Opposition steps up anti-Chavez drive

The opposition in Venezuela has crossed a major hurdle in its attempt to oust President Hugo Chavez by collecting more than the required signatures to seek a recall vote.

    The populist president is trying to stave off a third attempt to displace him

    The opposition newspaper El Nuevo Pais reported on Monday that 2.4 million signatures had

    been collected by Sunday. It added that the figure would reach more than three million.

    The legal requirement for a referendum is 2.1 million.

    "The referendum will show that at least two out of every three Venezuelans want the

    president to leave," editor Rafael Poleo said in a front page column.

    According to Venezuelan law, the president can be removed after mid-term in

    office.

    Chavez was ousted from power for two days, following a coup in April 2001 and by a general

    strike a year later.

    Chavez cries foul

    Chavez still commands immense
    following among the poor

    The embattled president accused the opposition of trying to remove him fraudulently. He said

    on state television that the petition drive was "shaping up to be an attempted mega-fraud

    that the Venezuelan people will not tolerate".

    He pointed out to discrepancies between signatures and electoral rolls and said signers had

    been pressured.

    William Lara, a former legislator and staunch Chavez supporter, called on the president's

    supporters to hold a rally.

    Lara added that he would "inform international observers" of the "irregularities that

    clearly characterise a fraud on the part of the opposition."

    The opposition had sent out vehicles to transport voters who had not yet cast ballots to

    the polls.

    "Let's all go towards the mega-victory of peace, reconciliation and democracy," said Enrique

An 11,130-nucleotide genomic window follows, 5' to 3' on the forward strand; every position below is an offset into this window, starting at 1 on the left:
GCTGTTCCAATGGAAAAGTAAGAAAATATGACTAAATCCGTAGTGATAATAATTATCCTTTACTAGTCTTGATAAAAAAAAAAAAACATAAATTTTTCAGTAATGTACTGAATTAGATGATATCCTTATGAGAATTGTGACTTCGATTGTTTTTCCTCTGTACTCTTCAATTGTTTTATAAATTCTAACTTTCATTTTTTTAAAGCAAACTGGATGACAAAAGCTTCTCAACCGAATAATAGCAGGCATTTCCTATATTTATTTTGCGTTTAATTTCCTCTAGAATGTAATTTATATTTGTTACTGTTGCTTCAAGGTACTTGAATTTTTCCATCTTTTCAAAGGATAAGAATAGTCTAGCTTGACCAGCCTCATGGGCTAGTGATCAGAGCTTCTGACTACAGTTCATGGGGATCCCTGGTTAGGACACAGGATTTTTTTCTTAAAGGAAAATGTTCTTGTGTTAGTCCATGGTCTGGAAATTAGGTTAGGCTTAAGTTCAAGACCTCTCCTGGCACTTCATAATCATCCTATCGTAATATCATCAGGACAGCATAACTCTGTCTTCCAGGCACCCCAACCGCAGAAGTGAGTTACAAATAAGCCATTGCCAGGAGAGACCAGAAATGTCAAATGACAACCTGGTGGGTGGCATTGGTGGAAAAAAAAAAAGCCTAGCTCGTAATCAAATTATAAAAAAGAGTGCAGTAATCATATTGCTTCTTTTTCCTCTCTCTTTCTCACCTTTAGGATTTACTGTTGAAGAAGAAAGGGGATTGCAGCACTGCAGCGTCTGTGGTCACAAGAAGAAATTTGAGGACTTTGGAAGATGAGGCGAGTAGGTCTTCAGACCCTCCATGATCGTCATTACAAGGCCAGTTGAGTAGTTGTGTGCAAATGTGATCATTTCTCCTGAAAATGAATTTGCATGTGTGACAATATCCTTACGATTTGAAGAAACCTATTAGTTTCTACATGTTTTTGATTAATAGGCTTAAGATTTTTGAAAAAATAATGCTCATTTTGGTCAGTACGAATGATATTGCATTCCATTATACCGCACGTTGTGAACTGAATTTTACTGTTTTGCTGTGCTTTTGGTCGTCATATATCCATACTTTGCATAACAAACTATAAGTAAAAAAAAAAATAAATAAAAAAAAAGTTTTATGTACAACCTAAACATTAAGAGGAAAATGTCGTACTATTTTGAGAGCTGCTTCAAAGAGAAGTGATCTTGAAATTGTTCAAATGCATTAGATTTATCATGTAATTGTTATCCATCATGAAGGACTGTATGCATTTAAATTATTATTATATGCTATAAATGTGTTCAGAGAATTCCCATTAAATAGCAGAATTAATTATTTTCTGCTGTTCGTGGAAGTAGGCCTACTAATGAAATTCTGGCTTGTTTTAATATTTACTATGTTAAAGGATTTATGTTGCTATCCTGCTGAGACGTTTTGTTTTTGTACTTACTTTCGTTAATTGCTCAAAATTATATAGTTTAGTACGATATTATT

Mendoza, leader of the Democratic Coordinator, the umbrella group that brings together the

    leading anti-Chavez forces.

    Tight security

    Sixty thousand troops and 12,000 extra police were deployed across the country to prevent

    incidents. The opposition complained that some soldiers held up the petitioning with demands

    for identity papers.

    Chavez enjoys massive support among poor Venezuelans for his populist policies, but is seen

    with distrust by the business community and many in the middle class who accuse him of

    ruining the economy.

    The president announced last Friday that he would run for another six-year term in the 2006

    election.

    SOURCE: AFP


    YOU MIGHT ALSO LIKE

    Why some African Americans are moving to Africa

    Escaping systemic racism: Why I quit New York for Accra

    African-Americans are returning to the lands of their ancestors as life becomes precarious and dangerous in the USA.

    Why Jerusalem is not the capital of Israel

    Why Jerusalem is not the capital of Israel

    No country in the world recognises Jerusalem as Israel's capital.

    North Korea's nuclear weapons: Here is what we know

    North Korea's nuclear weapons